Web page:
In the twentieth century, biologists found orcein to be a useful agent for staining chromosomes, enhancing their visibility under a microscope. A closely related dye, litmus, has been widely used to test the pH (acidity or alkalinity) of solutions. These dyes can be prepared from various lichen species, such as Ochrolechia tartarea and Roccella tinctoria.
The extracts from some lichen species, including oakmoss (Evernia prunastri) and tree moss (Pseudevernia furfuracea), are used by the cosmetics industry for fixative agents in perfumes. In addition, usnic acid--obtained from species belonging to several genera (such as Usnea, Cetraria, Cladonia, and Parmelia)--promises to be useful in antibiotic salves, herbicides, and deodorants.
Given that lichens absorb many nutrients from the air and rainfall, they are affected by various atmospheric pollutants and retain particles of heavy metals, radioactive elements, and sulfur. They are especially sensitive to sulfur dioxide and are killed by prolonged exposure to it. Consequently, lichens are extremely useful as bioindicators of air quality. In the United States, the Park Service and Forest Service examine both lichens and lichen-feeding moths (family Arctiidae, subfamily Lithosiinae) for this purpose. In addition, the Atomic Energy Commission has been checking the health of lichens across the northern landscape to monitor radioactive fallout.
Taking advantage of the extremely slow growth rate and longevity of certain lichens, some geologists have been investigating species such as Rhizocarpon geographicum to estimate the ages of various geological events. This method, called lichenometry, has been successfully used to date the age of moraines and other glacial features in the Northeast and rock slides in the Sierra Nevada. Moreover, archeologists have inspected lichens to estimate the age of ancient artifacts, monuments, and buildings. Examination of lichen growth on the famous giant stone heads on Easter Island has indicated that they were sculpted nearly 300 years ago.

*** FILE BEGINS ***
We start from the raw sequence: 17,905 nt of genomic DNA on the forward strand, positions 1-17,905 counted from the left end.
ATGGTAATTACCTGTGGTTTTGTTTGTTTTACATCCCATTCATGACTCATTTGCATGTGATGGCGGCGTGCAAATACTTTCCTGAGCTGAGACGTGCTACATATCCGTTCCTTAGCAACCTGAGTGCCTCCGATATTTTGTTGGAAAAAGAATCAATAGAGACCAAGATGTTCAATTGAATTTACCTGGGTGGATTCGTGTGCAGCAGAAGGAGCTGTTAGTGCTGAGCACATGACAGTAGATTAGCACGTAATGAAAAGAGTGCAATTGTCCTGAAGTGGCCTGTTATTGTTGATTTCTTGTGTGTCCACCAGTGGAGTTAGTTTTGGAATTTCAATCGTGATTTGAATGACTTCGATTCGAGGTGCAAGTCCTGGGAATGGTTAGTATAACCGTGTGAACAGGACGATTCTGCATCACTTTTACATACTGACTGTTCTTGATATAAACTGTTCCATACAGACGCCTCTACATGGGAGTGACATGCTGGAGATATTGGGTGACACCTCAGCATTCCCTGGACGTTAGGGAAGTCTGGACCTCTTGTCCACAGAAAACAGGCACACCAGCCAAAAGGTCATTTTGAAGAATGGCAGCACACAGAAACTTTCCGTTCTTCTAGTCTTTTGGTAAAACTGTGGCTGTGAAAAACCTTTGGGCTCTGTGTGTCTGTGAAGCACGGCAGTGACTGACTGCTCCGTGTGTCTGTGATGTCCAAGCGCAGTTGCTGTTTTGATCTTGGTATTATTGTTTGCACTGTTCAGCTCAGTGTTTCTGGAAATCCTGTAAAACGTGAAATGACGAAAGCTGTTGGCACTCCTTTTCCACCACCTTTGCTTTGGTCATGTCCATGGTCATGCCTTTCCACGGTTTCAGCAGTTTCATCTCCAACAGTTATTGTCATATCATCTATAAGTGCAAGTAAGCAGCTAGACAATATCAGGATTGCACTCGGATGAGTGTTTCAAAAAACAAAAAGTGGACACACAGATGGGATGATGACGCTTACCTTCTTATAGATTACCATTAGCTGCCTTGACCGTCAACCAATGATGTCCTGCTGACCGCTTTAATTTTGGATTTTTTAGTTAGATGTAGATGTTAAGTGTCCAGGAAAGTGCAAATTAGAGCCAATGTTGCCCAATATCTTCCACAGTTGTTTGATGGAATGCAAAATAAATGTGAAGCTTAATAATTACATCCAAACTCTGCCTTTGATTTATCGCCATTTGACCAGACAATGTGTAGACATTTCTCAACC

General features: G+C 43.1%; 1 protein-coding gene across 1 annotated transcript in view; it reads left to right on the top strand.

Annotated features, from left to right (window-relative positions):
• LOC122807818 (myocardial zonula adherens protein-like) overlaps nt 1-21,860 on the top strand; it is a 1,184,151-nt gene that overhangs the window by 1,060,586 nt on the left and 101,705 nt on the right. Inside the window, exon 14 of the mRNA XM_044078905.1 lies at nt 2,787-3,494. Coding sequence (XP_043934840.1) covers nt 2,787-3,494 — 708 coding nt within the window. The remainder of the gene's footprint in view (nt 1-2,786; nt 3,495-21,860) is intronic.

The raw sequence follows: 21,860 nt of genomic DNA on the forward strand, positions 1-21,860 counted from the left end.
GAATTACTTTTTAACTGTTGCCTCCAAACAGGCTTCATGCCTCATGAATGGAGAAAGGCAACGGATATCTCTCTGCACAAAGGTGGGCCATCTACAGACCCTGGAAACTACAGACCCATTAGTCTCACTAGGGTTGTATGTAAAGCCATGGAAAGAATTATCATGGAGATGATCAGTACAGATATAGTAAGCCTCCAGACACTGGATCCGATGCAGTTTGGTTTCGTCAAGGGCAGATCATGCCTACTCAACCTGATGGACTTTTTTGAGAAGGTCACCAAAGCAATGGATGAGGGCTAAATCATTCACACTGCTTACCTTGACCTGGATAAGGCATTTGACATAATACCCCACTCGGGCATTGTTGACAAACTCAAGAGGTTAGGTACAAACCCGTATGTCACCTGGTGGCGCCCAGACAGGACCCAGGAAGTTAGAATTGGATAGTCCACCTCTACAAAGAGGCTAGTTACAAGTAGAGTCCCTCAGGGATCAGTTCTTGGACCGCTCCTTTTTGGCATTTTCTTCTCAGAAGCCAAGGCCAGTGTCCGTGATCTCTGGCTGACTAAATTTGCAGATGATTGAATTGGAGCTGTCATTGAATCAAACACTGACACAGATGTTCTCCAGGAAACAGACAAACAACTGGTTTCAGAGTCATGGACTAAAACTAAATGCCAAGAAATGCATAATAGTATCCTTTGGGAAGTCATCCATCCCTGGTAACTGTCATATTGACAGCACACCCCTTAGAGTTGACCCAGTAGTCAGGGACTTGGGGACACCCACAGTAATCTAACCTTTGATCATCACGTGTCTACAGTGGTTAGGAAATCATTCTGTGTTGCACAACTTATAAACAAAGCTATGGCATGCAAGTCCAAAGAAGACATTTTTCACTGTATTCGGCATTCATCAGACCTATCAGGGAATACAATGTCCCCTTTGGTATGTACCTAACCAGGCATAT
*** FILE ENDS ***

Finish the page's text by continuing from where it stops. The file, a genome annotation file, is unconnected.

Lichen extracts have long been known to inhibit or destroy molds, viruses, and bacteria that cause various illnesses. Herbal remedies used by the native peoples of China, New Zealand, and North America all included lichen powders and salves to treat wounds and cure infections. Modern herbal medicines still include the use of some lichens such as Iceland moss (Cetraria islandica) as a home remedy for chest ailments, coughs, and colds. The search for lichen medicines continues, especially in China and Japan. Perhaps the most exciting recent news is that rock tripe (Umbilicaria esculenta) seems to inhibit the growth of HIV, the virus that causes AIDS.
How will lichens be used in the future? Perhaps they will lead us to new nutritional products, important tests for environmental health, or valuable pharmaceuticals. Time will tell. In the meantime, let us begin to appreciate this group of organisms that already contribute so much but are acknowledged so little.n
On the Internet
American Bryological and Lichenological Society
Arizona State University Lichen Herbarium
Introduction to Lichens
Lichens of North America
World of Lichenology
Dwight G. Smith is professor and chairman of the biology department at Southern Connecticut State University in New Haven, Connecticut. He is a frequent contributor to The World & I.
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|Author:||Smith, Dwight G.|
|Publication:||World and I|
|Date:||Apr 1, 2003|